I honestly do like fedoras ><

…It’s amazing what a tangential connection to Alphonse Mucha (who was Bernhardt’s official poster artist for many, many years and was one of the key intellectuals that she used to craft her image) can do for my opinion on a piece of clothing.
Incidentally, Bernhardt’s leg that was amputated? Apparently she had a funeral for it.  People act like modern pop stars stars are a totally new radical weird thing but man Fin-de-Siecle Europe was a wild, wild place.
And here’s some images of Bernhardt courtesy of Mucha:


Man, Medea always gets me. What a haunting image.
But damn look at her as the fucking Prince of Denmark. Nnf. 

I always get so pissed off at the whole co-opting of fedoras by the men’s rights movement because it wasn’t really until the fedora started going out of fashion that it became a men’s hat. Throughout its heyday of the first four decades of the 20th century it was pretty much always a unisex hat, as it was in the 1980s when it started to tentatively almost come back into fashion

I’ve told you before, I tell at least 40 students every semester, I’ll repost it every fucking time it comes up, until it Sinks In:MRA’s wearing fedoras and claiming them as “Men’s Hats” is one of the most succinct arguments I can give for feminism.

wolvensnothere:

totallynotagentphilcoulson:

stormingtheivory:

ebvoice:

camembertlylegal:

annachronism:

dontcrosscross:

thegeekyblonde:

renkris:

I tell this story to everyone, ever since I heard it in a documentary on Art Nouveau. Stop fucking up pretty hats, you bastards!

every time i see this, my smile is renewed

I honestly do like fedoras ><

…It’s amazing what a tangential connection to Alphonse Mucha (who was Bernhardt’s official poster artist for many, many years and was one of the key intellectuals that she used to craft her image) can do for my opinion on a piece of clothing.

Incidentally, Bernhardt’s leg that was amputated? Apparently she had a funeral for it.  People act like modern pop stars stars are a totally new radical weird thing but man Fin-de-Siecle Europe was a wild, wild place.

And here’s some images of Bernhardt courtesy of Mucha:

image

imageimage

Man, Medea always gets me. What a haunting image.

But damn look at her as the fucking Prince of Denmark. Nnf. 

I always get so pissed off at the whole co-opting of fedoras by the men’s rights movement because it wasn’t really until the fedora started going out of fashion that it became a men’s hat. Throughout its heyday of the first four decades of the 20th century it was pretty much always a unisex hat, as it was in the 1980s when it started to tentatively almost come back into fashion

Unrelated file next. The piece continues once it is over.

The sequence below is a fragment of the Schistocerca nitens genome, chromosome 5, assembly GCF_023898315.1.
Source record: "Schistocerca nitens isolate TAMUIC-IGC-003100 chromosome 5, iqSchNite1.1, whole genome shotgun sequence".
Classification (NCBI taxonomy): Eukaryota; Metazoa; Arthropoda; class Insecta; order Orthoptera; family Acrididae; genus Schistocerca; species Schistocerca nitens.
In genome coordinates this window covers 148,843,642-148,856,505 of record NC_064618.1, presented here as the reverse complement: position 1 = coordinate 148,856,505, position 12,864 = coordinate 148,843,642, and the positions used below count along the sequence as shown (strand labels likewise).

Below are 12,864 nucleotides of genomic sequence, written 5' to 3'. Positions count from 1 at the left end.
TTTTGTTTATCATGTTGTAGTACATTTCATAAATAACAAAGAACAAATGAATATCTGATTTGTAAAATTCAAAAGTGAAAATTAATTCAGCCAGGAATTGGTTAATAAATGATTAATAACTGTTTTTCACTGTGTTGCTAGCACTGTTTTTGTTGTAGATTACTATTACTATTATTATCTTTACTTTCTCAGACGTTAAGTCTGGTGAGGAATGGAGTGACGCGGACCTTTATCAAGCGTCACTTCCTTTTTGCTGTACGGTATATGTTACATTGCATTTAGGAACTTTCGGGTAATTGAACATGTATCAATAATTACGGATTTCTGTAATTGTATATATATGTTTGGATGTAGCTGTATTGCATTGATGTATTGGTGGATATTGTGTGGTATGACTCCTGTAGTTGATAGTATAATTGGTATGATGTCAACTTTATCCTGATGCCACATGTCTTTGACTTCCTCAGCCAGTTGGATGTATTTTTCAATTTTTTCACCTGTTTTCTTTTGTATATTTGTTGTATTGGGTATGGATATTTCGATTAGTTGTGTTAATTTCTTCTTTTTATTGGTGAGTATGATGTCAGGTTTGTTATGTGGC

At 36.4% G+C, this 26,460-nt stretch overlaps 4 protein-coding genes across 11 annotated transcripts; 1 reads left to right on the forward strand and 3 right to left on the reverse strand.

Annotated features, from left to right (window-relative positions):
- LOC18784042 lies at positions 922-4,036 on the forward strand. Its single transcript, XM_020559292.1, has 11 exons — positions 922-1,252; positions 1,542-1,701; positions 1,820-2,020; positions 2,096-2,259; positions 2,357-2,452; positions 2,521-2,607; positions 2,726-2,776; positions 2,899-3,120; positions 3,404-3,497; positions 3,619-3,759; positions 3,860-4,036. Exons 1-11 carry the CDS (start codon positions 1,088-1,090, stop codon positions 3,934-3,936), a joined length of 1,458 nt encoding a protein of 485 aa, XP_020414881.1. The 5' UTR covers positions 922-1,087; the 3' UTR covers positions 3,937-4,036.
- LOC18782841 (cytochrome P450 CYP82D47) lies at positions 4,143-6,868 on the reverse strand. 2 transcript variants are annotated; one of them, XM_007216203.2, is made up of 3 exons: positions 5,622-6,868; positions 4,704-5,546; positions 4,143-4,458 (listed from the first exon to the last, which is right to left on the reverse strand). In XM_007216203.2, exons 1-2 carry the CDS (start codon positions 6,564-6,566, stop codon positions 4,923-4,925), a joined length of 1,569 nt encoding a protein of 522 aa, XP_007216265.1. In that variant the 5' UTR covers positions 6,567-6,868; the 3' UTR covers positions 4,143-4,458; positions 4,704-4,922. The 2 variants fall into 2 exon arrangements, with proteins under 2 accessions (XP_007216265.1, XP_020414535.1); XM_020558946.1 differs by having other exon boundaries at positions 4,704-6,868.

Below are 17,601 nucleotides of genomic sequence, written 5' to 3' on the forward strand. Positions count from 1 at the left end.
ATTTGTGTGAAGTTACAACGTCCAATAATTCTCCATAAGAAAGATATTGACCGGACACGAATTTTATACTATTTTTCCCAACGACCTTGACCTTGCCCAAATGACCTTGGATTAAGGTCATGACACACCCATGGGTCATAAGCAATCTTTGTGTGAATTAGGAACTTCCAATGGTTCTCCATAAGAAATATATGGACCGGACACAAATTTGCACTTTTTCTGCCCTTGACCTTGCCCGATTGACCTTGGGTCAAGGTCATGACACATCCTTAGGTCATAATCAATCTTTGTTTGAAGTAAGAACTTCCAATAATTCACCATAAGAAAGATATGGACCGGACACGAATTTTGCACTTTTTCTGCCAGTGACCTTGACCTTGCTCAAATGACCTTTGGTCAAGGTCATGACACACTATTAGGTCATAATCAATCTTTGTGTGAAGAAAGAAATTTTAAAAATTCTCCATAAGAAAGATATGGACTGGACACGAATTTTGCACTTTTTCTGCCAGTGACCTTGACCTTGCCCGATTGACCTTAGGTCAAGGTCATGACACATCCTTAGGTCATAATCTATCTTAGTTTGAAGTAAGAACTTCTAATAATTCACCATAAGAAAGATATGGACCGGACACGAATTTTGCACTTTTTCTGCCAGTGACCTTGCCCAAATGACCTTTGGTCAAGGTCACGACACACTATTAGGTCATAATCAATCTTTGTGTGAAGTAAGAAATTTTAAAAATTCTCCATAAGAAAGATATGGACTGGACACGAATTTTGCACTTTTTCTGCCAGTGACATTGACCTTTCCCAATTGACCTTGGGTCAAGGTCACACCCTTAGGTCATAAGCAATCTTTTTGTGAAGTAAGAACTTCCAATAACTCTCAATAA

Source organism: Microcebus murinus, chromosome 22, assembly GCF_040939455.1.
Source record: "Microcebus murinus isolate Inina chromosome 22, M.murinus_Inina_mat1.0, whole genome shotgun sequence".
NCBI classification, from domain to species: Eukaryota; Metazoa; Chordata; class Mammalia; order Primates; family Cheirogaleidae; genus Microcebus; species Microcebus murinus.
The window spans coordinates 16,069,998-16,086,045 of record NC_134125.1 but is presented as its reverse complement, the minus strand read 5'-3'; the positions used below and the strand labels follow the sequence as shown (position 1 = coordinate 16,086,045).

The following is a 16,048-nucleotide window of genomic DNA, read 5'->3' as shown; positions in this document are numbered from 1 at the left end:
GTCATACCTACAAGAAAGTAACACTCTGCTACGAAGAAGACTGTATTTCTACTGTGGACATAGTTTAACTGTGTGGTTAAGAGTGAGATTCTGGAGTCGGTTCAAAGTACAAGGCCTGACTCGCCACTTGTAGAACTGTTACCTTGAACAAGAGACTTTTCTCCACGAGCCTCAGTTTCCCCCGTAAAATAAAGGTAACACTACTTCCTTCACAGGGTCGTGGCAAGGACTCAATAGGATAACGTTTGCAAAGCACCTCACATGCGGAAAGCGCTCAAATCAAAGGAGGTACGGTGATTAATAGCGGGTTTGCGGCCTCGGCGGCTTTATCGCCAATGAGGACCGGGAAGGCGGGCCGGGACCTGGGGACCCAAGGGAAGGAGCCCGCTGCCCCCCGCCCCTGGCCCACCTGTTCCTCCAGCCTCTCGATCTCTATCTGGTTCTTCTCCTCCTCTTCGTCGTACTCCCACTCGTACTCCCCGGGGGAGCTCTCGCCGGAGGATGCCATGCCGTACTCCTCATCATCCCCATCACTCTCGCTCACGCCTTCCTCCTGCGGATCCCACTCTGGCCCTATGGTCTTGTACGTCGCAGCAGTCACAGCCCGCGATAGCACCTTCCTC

I’ve told you before, I tell at least 40 students every semester, I’ll repost it every fucking time it comes up, until it Sinks In:

MRA’s wearing fedoras and claiming them as “Men’s Hats” is one of the most succinct arguments I can give for feminism.

Dec 11th | 85463

❝If anyone slaps you on the right cheek, turn to them the other cheek also❞

Matt 5:39

This specifically refers to a hand striking the side of a person’s face, tells quite a different story when placed in it’s proper historical context. In Jesus’s time, striking someone of a lower class ( a servant) with the back of the hand was used to assert authority and dominance. If the persecuted person “turned the other cheek,” the discipliner was faced with a dilemma. The left hand was used for unclean purposes, so a back-hand strike on the opposite cheek would not be performed. Another alternative would be a slap with the open hand as a challenge or to punch the person, but this was seen as a statement of equality. Thus, by turning the other cheek the persecuted was in effect putting an end to the behavior or if the slapping continued the person would lawfully be deemed equal and have to be released as a servant/slave.   

(via thefullnessofthefaith)

MOther FuCKeR

(via aintlifepeachy)

THAT makes a lot more sense, now, thank you. 

(via the-world-is-a-corner)

we’re doing this rn in theology class but im gonna be That Person and ask for a source because this sounds legit but if im gonna talk about this im gonna need to cite something

(via cisphobes)

ok found a few sources for this actually so Yes this seems like a solid reading of the quote

http://www.online-literature.com/forums/showthread.php?17076-quot-Turning-the-Other-Cheek-quot

http://www.ualberta.ca/~cbidwell/DCAS/third.htm (about a third of the way down)